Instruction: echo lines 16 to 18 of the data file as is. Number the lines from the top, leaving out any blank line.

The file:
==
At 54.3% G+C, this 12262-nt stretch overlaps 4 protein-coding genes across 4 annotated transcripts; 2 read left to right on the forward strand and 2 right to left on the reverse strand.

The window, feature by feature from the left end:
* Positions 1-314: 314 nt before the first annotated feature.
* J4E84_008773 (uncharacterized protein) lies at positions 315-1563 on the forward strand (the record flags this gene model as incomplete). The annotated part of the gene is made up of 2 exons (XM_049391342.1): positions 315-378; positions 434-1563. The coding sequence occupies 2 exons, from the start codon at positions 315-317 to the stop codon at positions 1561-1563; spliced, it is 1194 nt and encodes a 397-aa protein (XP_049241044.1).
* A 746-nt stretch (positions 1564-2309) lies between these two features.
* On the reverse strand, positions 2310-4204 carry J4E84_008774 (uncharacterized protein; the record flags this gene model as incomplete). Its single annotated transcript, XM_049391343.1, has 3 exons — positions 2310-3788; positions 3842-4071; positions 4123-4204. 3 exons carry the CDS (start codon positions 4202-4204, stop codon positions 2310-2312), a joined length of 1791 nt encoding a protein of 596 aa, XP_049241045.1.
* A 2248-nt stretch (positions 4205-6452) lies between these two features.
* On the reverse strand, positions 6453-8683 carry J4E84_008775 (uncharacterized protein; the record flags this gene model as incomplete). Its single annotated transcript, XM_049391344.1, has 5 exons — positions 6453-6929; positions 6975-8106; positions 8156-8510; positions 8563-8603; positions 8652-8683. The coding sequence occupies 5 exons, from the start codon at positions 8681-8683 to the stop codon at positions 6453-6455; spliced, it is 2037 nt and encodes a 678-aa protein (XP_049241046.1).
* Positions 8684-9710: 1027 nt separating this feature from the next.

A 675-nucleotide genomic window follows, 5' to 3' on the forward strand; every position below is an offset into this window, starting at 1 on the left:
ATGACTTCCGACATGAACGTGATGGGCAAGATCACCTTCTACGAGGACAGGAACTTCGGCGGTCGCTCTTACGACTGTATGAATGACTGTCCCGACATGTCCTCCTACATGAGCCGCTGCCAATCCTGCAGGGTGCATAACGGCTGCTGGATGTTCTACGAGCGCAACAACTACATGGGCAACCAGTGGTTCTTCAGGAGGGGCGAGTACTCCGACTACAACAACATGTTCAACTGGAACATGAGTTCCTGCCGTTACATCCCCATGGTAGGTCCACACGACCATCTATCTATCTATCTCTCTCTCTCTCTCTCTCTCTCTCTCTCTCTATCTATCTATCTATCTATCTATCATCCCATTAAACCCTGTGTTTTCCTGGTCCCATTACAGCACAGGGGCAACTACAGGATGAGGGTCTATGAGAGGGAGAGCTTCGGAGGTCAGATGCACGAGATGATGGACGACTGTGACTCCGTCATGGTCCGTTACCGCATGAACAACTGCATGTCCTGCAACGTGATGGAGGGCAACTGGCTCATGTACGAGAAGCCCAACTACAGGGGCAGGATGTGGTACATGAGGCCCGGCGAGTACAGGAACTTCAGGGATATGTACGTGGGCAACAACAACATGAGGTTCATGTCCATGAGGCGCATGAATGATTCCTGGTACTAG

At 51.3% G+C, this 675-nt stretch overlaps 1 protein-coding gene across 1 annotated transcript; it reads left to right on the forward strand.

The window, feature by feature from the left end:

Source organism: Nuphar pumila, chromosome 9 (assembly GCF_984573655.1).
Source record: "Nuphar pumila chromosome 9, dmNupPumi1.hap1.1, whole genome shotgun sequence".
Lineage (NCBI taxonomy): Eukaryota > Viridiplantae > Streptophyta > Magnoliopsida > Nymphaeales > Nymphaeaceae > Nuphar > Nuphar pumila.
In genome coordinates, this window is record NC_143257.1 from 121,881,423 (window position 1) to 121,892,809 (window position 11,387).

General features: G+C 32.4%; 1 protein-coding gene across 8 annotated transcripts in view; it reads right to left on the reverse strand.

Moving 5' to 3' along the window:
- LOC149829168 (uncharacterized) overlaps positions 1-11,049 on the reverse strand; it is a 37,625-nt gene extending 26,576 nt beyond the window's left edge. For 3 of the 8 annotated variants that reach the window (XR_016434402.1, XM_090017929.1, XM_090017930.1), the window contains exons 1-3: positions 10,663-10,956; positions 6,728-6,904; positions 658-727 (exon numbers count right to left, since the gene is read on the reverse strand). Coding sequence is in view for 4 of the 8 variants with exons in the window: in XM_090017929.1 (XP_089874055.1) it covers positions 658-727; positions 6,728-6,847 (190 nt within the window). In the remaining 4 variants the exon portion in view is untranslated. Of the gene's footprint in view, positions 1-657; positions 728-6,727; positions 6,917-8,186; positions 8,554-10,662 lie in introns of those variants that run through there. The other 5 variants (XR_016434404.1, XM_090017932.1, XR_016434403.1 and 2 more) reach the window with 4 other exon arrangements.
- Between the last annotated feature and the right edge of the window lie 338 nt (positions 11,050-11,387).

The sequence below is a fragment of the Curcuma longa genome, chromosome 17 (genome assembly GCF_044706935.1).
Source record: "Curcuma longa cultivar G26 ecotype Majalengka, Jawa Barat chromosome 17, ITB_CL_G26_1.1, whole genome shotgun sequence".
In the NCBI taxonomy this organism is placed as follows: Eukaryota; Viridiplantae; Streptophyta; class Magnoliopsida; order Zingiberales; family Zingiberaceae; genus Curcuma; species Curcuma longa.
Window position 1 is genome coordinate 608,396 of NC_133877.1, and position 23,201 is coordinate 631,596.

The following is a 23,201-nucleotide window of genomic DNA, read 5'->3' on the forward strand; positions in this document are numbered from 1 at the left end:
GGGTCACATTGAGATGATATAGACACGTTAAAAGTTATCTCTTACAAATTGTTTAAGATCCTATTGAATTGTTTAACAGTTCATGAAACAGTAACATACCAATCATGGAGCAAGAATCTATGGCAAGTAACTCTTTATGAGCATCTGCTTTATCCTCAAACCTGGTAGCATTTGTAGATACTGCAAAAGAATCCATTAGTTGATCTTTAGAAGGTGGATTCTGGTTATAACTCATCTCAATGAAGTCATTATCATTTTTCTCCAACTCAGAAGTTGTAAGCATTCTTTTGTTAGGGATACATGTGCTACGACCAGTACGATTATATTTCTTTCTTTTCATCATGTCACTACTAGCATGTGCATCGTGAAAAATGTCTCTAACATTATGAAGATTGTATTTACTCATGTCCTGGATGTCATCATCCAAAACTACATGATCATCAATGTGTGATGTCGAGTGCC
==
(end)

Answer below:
Lineage (NCBI taxonomy): Eukaryota > Viridiplantae > Streptophyta > Magnoliopsida > Nymphaeales > Nymphaeaceae > Nuphar > Nuphar pumila.
In genome coordinates, this window is record NC_143257.1 from 121,881,423 (window position 1) to 121,892,809 (window position 11,387).

General features: G+C 32.4%; 1 protein-coding gene across 8 annotated transcripts in view; it reads right to left on the reverse strand.